As I get askd how I make my pics regularly, I want to start a series of making-of blogposts to explain my light-setups, camera-settings and post-processing. This is about the second set from the shoot with VikTory (http://www.viktoriamodel.com/).
I wanted to make this idea happen for a while now, the only thing missing was the right type of shoot for it. As I’ve came across VikTorys website a while ago, I had this “heureka”-moment and knew it was a perfect match. Her flexibility and creativity with forms and lines made it a great combination.
The idea was a very contrasty and dark set with concentrated lighting and a mirror image. I of course know that is easy to achieve in post-production, but I wanted to create the idea in cam ... if possible with only one light-source.
I’ve communicated the idea with VikTory and we came up with a couple of posings which should work out just fine. We knew from the beginning that we would be very much restricted in our movements (not just her, but me as well), because I not only had to have the light and model in my mind, but the mirror-image, the light in the mirror and the double composition as well.
As I’ve explained in the previous blog, I’ve shot this as a second set on purpose. I wanted to get to know VikTory and her shooting-habits and to get her “warmed-up” before doing such a complicated set. If anybody wants to try this setup, I’d recommend to do the same. This surely was one of the more demanding sets I’ve photographed.
As you can see on the setup-pics (made with set.a.light 3D – www.elixxier.com), I have set up one flash (profoto B1 – 500Ws) equipped with a Profoto Zoom-Reflector (adjustable normal-reflector) in front of and above Victoria (who was sitting down), pointed to her face. She was sitting on a polycarbonate plate (“plexiglass” – about 3 x 4 m). This plate was positioned on a black backdrop which I’ve pulled under the model until the front of the camera. It is not possible to show this plate on the setup pics I’m afraid, but I’m sure you can picture it. The back edge of the plate was right at the beginning of the curve in the backdrop, VikTory was sitting about 0,5m from that edge.
This setup created a little problem, as the face (or the part of the body being in that position) was in a bright spot and the falloff to the ground was relatively strong. But as sort of a trade I’ve got a nice light-spot on the background for it, which was also there in the reflection. This resulted in a very nice photographed vignette.
I’ve used the Canon 5D IV here as well, out of the same “fear” that I might need the dynamic-range advantage here as well.
The lenses used were my trusted Sigma 85mm f1.4 Art and Sigma 50mm f1.4 Art with the aperture set to f4. The other settings were studio-typical ISO 100 and 1/160s shutter-speed. Compared to the sets before I wasn’t afraid of the shallow depth of field (as the set was more static) and I wanted the mirror image to fall off into a little bit of unsharpness to make it clear which image is the mirrored one on first sight.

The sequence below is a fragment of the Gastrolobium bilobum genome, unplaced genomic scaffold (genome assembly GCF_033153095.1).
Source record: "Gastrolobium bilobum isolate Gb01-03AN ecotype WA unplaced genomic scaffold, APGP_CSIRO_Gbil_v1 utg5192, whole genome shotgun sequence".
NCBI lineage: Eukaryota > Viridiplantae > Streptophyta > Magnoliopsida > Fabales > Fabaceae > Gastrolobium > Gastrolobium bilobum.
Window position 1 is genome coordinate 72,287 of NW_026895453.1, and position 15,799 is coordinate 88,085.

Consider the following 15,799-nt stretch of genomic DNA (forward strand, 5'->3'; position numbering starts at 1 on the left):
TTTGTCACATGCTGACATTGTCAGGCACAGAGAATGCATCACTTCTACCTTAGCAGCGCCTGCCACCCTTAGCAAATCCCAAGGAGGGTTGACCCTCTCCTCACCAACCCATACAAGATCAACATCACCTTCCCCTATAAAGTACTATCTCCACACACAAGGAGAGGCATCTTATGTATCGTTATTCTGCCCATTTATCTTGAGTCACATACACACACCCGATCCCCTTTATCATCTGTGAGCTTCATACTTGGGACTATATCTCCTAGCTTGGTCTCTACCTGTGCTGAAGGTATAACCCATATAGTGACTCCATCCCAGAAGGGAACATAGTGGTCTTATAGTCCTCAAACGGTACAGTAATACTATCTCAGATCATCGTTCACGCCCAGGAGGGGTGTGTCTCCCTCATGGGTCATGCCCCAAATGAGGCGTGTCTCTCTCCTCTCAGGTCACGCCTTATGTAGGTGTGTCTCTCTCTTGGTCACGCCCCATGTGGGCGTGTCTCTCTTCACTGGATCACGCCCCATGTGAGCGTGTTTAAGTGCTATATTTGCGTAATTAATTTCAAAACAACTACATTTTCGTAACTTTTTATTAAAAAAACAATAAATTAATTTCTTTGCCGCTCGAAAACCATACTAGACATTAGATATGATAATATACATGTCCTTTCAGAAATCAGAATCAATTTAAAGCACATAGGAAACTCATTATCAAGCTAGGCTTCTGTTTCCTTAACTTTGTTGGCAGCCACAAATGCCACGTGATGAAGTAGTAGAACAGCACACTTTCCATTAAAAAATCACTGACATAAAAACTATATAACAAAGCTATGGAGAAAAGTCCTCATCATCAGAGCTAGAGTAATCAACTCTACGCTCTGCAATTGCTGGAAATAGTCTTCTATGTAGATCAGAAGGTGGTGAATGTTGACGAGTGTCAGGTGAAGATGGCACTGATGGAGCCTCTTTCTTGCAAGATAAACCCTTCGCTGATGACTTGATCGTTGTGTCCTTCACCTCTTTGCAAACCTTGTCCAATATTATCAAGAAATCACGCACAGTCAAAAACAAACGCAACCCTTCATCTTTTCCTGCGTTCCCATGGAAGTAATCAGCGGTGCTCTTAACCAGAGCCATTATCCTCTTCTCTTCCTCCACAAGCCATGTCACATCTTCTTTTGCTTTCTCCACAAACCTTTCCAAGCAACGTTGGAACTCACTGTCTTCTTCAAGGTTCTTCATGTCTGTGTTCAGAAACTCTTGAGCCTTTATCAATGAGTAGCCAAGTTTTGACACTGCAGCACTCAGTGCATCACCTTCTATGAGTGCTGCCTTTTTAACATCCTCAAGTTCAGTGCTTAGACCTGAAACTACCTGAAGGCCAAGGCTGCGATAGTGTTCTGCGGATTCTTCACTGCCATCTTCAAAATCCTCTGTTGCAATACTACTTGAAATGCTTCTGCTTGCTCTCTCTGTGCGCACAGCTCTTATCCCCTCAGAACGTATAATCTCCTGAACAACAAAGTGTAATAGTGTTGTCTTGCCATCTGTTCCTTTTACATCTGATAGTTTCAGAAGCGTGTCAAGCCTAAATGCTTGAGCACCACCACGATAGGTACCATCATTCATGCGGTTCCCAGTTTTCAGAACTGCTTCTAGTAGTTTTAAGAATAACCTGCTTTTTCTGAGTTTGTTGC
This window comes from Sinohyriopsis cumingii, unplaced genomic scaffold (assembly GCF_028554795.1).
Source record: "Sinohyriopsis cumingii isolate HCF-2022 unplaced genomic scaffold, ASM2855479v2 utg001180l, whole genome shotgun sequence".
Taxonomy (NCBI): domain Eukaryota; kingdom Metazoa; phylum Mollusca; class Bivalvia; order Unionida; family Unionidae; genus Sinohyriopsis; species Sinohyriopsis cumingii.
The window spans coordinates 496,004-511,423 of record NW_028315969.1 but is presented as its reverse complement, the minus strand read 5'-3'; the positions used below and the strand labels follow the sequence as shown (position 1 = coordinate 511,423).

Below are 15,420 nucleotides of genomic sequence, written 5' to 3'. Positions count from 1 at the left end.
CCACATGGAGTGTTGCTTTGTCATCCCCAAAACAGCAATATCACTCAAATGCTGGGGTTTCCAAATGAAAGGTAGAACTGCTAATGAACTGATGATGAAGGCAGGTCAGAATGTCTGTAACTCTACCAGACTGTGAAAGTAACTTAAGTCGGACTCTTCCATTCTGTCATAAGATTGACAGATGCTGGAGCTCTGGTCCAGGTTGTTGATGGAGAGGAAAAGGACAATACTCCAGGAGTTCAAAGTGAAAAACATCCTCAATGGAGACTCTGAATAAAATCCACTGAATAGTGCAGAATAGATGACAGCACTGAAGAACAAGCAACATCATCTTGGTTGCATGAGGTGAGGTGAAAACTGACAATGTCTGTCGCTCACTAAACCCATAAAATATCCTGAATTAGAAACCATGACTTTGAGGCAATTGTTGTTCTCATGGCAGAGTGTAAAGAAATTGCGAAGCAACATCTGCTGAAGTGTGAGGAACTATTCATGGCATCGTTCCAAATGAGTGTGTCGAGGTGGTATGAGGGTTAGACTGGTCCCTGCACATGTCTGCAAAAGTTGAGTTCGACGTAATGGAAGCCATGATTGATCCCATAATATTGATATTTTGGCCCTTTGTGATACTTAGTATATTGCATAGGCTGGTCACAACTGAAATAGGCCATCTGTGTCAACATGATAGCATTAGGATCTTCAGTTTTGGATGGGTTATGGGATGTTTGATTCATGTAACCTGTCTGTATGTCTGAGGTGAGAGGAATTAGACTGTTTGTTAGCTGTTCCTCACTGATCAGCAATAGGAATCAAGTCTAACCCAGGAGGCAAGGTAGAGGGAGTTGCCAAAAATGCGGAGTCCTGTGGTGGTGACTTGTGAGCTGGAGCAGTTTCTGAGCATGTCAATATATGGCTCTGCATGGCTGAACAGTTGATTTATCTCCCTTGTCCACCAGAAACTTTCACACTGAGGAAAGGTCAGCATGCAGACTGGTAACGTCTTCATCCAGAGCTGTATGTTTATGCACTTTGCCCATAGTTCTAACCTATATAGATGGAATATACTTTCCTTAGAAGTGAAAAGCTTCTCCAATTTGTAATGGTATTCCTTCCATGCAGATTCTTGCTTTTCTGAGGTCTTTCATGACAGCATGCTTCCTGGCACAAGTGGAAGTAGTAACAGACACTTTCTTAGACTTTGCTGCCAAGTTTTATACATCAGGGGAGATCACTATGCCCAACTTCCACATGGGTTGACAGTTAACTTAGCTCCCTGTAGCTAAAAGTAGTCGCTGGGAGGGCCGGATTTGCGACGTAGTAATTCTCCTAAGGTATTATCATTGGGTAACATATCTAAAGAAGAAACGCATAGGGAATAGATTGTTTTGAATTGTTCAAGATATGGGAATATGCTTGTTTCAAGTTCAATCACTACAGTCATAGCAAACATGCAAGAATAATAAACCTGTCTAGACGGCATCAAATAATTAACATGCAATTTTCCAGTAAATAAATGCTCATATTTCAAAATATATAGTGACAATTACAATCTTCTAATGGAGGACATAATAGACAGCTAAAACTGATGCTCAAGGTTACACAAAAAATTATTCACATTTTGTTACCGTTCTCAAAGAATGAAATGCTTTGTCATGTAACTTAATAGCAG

As I’ve mentioned before, I had a little problem with the bright spot in the face. Normally I set the lighting in a way that the highlights in the skin are perfectly lit and then go back about 1/3-stop. This time I’ve set the highlights to be almost blown out in order to don’t loose the shadows. Shooting tethered (the camera was directly wired to a computer) and be able to exactly measure the brightness made this possible. This way I was sure not to burn out the skin and could go right to the limits.
Conclusion/ final thoughts
As I’ve written in the intro, this was one of my most demanding setups yet. Everything had to be perfect not only once but twice, that and the problem that my freedom of movement and perspective was more or less non-existent (if I’ve moved sideways, the reflection was distorted; shooting too high or too low meant, that the reflection got shortened or extended too much, if I’ve got to close I’ve cut off too much ... )
One thing for sure: I wouldn’t recommend any beginner in the studio to try this set. And I wouldn`t recommend doing it with a Model you don’t know (despite the fact that VikTory did an awesome job). And of course it isn’t easy for the model as well as the poses have to be very exact and she might have to hold it a little bit longer to give the photographer a chance to align the shot perfectly. Another problem is, that you have to keep the mirror image in mind as well (especially a “problem” shooting nudes).
I think I’ll try this set again someday, but only if I have another idea (and a completely different one) that fits this set well.